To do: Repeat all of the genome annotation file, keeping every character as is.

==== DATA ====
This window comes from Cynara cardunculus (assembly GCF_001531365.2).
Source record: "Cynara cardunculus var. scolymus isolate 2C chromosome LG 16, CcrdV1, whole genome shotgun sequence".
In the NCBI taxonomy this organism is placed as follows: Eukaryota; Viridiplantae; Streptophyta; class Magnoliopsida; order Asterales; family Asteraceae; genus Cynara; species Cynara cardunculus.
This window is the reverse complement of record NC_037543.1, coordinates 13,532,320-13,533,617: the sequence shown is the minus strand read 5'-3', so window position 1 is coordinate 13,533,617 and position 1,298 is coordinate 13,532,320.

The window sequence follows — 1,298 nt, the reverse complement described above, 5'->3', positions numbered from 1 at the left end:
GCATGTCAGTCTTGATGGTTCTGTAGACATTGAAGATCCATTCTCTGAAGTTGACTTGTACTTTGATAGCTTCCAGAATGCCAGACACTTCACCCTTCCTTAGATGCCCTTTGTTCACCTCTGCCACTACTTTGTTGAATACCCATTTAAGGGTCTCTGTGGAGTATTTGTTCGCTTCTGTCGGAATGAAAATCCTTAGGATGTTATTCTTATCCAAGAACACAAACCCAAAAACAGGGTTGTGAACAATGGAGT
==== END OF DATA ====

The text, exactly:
This window comes from Cynara cardunculus (assembly GCF_001531365.2).
Source record: "Cynara cardunculus var. scolymus isolate 2C chromosome LG 16, CcrdV1, whole genome shotgun sequence".
In the NCBI taxonomy this organism is placed as follows: Eukaryota; Viridiplantae; Streptophyta; class Magnoliopsida; order Asterales; family Asteraceae; genus Cynara; species Cynara cardunculus.
This window is the reverse complement of record NC_037543.1, coordinates 13,532,320-13,533,617: the sequence shown is the minus strand read 5'-3', so window position 1 is coordinate 13,533,617 and position 1,298 is coordinate 13,532,320.

The window sequence follows — 1,298 nt, the reverse complement described above, 5'->3', positions numbered from 1 at the left end:
GCATGTCAGTCTTGATGGTTCTGTAGACATTGAAGATCCATTCTCTGAAGTTGACTTGTACTTTGATAGCTTCCAGAATGCCAGACACTTCACCCTTCCTTAGATGCCCTTTGTTCACCTCTGCCACTACTTTGTTGAATACCCATTTAAGGGTCTCTGTGGAGTATTTGTTCGCTTCTGTCGGAATGAAAATCCTTAGGATGTTATTCTTATCCAAGAACACAAACCCAAAAACAGGGTTGTGAACAATGGAGT